For some species, rigs serve as even better nurseries than natural reefs. Towering pylons that can be as tall as 500ft provide perfect spawning grounds for fish larvae. In fact, artificial reefs have helped restore populations of critically endangered species, such as the bocaccio rockfish found in the West Coast of the United States.

In one study, significantly more juvenile rockfish were found in artificial reefs than nearby natural reefs, with over 400,000 juvenile bocaccio observed living in and around six platform systems. This figure was enough to boost the adult stock of the Pacific Coast population by around 3%.

Not only that, but studies showed clear evidence that marine species are drawn to platform habitats. One study involved attaching sensors to fish living by three oil platforms, which were then relocated to a natural reef located up to 18km away.

Movement monitoring showed that 25% of fish across all species returned to their home oil rig platforms within two years, with most others migrating back during non-breeding seasons.

One reason for this concerns a value that rig platforms provide, which is rarely found in open waters: height. Platforms acts as pinnacles and allow fish to move into deeper water as they mature without having to venture away from their habitat.

In natural reef systems, fish living in shallow reefs will leave their habitat when they are fully grown and venture out to open sea. Fish found in defunct rigs simply have to travel down the platform, without risking the loss of protection from their habitat.

Convincing California

Many scientists are advocating for Californian platforms to be preserved and protected as artificial reefs, given their high biodiversity and the well-established marine ecosystems that have formed around them.

The next decade could see a significant number of oil rigs in California reefed, as eight are no longer operational and more are set to be decommissioned in the next several years.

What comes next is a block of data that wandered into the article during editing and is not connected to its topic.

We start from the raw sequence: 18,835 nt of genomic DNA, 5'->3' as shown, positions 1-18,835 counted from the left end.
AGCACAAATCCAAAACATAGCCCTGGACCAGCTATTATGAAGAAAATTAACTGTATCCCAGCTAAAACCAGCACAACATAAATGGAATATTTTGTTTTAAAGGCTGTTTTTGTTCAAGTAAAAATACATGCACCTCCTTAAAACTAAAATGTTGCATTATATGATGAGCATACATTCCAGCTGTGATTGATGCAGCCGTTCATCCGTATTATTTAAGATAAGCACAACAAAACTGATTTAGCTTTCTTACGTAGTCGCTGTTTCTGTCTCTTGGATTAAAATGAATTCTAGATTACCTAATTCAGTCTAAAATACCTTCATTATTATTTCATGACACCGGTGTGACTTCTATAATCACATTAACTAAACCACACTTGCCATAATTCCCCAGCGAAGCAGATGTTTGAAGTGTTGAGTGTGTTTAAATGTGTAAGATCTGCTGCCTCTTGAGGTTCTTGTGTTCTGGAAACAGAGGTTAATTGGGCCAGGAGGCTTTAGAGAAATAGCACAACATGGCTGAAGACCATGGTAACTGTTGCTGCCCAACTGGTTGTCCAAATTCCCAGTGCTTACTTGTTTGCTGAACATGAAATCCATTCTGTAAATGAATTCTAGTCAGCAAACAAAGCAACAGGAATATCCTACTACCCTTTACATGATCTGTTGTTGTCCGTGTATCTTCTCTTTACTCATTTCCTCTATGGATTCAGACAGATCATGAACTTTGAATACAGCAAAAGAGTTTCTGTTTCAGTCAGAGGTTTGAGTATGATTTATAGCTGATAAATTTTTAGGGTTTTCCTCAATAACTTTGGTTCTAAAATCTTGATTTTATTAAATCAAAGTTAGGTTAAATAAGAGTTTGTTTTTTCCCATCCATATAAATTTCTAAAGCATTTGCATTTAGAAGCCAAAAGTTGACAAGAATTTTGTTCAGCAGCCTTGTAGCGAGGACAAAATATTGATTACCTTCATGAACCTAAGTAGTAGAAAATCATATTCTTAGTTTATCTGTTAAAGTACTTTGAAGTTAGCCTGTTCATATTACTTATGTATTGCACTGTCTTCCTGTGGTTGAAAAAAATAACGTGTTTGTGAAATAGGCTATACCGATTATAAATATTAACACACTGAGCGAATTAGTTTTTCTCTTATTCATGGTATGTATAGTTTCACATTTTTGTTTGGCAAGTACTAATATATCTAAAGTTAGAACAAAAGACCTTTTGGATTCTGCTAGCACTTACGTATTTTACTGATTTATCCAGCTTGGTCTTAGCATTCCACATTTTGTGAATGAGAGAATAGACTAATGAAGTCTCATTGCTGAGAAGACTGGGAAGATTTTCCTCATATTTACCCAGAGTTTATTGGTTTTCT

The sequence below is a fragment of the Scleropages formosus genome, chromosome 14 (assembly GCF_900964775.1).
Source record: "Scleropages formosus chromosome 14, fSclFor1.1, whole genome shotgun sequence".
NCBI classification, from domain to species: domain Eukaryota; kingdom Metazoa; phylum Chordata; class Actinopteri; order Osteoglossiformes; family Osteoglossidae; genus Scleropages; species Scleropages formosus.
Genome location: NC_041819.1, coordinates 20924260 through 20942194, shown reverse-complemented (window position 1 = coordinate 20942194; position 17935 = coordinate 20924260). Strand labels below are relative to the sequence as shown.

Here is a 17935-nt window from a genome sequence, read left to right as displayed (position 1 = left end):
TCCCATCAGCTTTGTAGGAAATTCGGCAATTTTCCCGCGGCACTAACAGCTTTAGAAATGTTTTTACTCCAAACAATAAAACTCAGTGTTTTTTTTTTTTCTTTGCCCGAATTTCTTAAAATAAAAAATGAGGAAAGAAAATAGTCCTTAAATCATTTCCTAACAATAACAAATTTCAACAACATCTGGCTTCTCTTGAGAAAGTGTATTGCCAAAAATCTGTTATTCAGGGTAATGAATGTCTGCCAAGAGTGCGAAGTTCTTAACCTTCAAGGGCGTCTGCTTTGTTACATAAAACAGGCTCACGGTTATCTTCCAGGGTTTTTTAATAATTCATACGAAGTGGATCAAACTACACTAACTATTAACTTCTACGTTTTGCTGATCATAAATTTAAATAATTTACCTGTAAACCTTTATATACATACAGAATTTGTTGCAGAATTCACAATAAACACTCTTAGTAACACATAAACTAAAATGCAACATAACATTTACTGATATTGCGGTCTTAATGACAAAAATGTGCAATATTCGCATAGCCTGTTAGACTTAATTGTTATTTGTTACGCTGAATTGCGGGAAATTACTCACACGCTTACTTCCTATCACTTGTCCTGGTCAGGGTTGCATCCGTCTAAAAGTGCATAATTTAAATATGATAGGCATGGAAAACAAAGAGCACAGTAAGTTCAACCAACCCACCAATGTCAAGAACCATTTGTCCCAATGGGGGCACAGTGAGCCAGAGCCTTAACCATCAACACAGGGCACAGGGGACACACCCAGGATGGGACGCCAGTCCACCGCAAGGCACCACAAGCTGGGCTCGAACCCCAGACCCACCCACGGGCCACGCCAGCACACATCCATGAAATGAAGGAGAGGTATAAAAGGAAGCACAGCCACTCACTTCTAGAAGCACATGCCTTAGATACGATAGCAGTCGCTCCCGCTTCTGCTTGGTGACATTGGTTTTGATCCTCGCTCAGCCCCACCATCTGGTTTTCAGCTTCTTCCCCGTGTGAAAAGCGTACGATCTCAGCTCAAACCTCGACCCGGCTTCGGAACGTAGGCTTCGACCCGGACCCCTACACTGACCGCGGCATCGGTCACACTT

The biggest challenge? Convincing Californians. California is the state with the most ambitious climate goals in the United States, with a goal of slashing emissions by 40% by 2030 compared with 1990 levels, and a secondary goal of using 100% electricity from carbon-free sources by 2045.

Californians are very opposed to offshore oil and gas ventures, and many want their coastlines free of oil and gas platforms.

The lack of public support for reefing among Californians is not very surprising, given that oil and gas made up 34% and 21% of global CO2 emissions respectively in 2019. A significant portion of these emissions originated from offshore rigs.

Blue Latitudes stresses that rigs-to-reefs programs do not aim to boost industry, but rather work primarily to protect valuable marine habitats by providing an alternative to complete platform removal.

The complete removal of California’s oil and gas platforms would result in the loss of 27 well-established marine ecosystems, some of which are taller than the Eiffel Tower and reach depths of 1198ft.

Oil and gas rigs may have a finite operational lifetime, but what's to say they can’t provide considerable benefits even after they’ve depleted their fossil fuel reservoirs?

Who knows… allowing artificial reefs to proliferate from defunct platforms may just be one of many pieces of the puzzle we need to save our oceans.